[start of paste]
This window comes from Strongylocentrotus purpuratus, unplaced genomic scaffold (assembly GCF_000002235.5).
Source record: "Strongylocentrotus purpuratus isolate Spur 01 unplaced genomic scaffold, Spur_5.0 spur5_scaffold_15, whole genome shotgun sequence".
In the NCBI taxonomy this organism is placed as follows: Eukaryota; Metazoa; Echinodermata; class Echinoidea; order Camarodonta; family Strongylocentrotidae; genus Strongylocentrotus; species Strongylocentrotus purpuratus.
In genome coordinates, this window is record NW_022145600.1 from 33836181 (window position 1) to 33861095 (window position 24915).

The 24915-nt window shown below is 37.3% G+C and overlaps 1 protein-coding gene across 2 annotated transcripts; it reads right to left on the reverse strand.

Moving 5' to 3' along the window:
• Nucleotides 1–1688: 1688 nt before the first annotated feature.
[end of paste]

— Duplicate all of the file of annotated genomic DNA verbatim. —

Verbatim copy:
This window comes from Strongylocentrotus purpuratus, unplaced genomic scaffold (assembly GCF_000002235.5).
Source record: "Strongylocentrotus purpuratus isolate Spur 01 unplaced genomic scaffold, Spur_5.0 spur5_scaffold_15, whole genome shotgun sequence".
In the NCBI taxonomy this organism is placed as follows: Eukaryota; Metazoa; Echinodermata; class Echinoidea; order Camarodonta; family Strongylocentrotidae; genus Strongylocentrotus; species Strongylocentrotus purpuratus.
In genome coordinates, this window is record NW_022145600.1 from 33836181 (window position 1) to 33861095 (window position 24915).

The 24915-nt window shown below is 37.3% G+C and overlaps 1 protein-coding gene across 2 annotated transcripts; it reads right to left on the reverse strand.

Moving 5' to 3' along the window:
• Nucleotides 1–1688: 1688 nt before the first annotated feature.